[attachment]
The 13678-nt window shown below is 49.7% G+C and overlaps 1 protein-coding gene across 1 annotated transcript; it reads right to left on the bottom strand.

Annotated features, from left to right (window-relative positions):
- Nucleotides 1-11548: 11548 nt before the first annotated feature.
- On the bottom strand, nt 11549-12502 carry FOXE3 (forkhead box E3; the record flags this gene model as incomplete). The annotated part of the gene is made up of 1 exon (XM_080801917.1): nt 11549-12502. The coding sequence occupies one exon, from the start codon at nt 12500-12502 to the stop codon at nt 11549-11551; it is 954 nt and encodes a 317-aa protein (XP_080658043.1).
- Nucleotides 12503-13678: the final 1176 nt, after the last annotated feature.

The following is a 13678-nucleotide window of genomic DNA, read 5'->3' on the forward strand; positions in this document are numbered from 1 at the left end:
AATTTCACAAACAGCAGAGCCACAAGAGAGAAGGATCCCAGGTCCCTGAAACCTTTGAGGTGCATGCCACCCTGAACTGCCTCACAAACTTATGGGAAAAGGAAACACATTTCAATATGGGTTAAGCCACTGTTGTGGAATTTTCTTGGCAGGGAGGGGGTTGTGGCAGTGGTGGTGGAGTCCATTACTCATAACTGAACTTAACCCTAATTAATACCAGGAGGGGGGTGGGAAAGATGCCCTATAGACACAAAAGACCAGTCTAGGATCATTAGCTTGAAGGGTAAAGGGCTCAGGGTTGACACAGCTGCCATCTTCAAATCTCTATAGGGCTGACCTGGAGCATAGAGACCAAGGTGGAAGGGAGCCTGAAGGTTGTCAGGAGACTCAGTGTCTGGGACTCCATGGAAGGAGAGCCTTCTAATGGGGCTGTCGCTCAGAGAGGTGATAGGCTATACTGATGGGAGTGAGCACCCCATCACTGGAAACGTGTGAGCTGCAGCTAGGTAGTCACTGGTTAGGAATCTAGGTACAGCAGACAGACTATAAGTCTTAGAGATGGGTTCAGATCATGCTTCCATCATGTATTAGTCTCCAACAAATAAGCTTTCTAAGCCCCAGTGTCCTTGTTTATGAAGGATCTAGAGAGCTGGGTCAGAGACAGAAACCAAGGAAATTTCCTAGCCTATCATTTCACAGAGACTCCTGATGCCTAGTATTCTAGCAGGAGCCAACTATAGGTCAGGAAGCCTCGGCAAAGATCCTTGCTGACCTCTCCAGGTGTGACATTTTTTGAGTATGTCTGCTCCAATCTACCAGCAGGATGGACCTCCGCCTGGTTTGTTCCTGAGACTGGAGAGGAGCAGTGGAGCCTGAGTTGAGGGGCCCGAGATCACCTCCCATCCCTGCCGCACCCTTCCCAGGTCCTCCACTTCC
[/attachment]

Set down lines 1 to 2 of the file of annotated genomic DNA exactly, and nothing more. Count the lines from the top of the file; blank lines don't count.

The 13678-nt window shown below is 49.7% G+C and overlaps 1 protein-coding gene across 1 annotated transcript; it reads right to left on the bottom strand.

Annotated features, from left to right (window-relative positions):